Giving Students Feedback Effectively
Feedback should be:
Geared toward improvement
Focused on the work, not on the person
What does the student most need to know in order to improve?
What is the student capable of understanding/doing at this time?
What will give the student the biggest “pay-off” in terms of improvement?
- Give more feedback earlier, less feedback later.
- Feedback given with grades is not necessarily attended to.
- Return work with feedback as promptly as possible after the assignment is completed. Delayed feedback means students will have moved on to other things and won’t make use of feedback.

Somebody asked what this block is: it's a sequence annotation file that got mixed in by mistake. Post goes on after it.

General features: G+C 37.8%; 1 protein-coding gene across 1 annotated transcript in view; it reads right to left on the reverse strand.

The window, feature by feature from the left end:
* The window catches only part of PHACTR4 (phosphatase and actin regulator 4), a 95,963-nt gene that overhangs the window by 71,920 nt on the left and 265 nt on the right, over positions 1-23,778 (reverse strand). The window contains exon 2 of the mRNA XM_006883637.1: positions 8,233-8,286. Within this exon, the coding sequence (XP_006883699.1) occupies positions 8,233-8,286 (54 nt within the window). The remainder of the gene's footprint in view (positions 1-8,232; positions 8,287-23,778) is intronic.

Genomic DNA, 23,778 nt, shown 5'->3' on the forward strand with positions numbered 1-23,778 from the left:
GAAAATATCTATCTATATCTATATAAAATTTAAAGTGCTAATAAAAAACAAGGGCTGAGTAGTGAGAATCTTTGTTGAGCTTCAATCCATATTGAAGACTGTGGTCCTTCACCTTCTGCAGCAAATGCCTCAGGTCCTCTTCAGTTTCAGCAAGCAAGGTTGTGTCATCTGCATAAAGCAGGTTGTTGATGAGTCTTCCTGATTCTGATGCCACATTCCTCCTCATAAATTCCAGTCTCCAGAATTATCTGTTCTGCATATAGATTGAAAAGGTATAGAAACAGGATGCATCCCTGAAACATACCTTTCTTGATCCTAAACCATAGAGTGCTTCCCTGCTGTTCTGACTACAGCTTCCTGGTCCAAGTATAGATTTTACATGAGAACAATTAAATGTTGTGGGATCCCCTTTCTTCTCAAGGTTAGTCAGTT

- Don’t use feedback to justify the grade.
- You don’t have to comment on everything bad.
- Gear feedback to the goals of the assignment.
- Be sure to let the student know what they did well.
- Avoid cryptic comments like “wordy” or “logic?”—Or, if used, explain in an end-note.
- Keep track of feedback previously given to student, so you can comment on changes/improvement.
- Don’t “hijack” written work by doing extensive editing or rewriting.
- Don’t make assumptions about the student’s motivation or state of mind; keep comments focused on the work.
- Avoid “you-statements” (“You have a good understanding of the theory.”); make statements about the work
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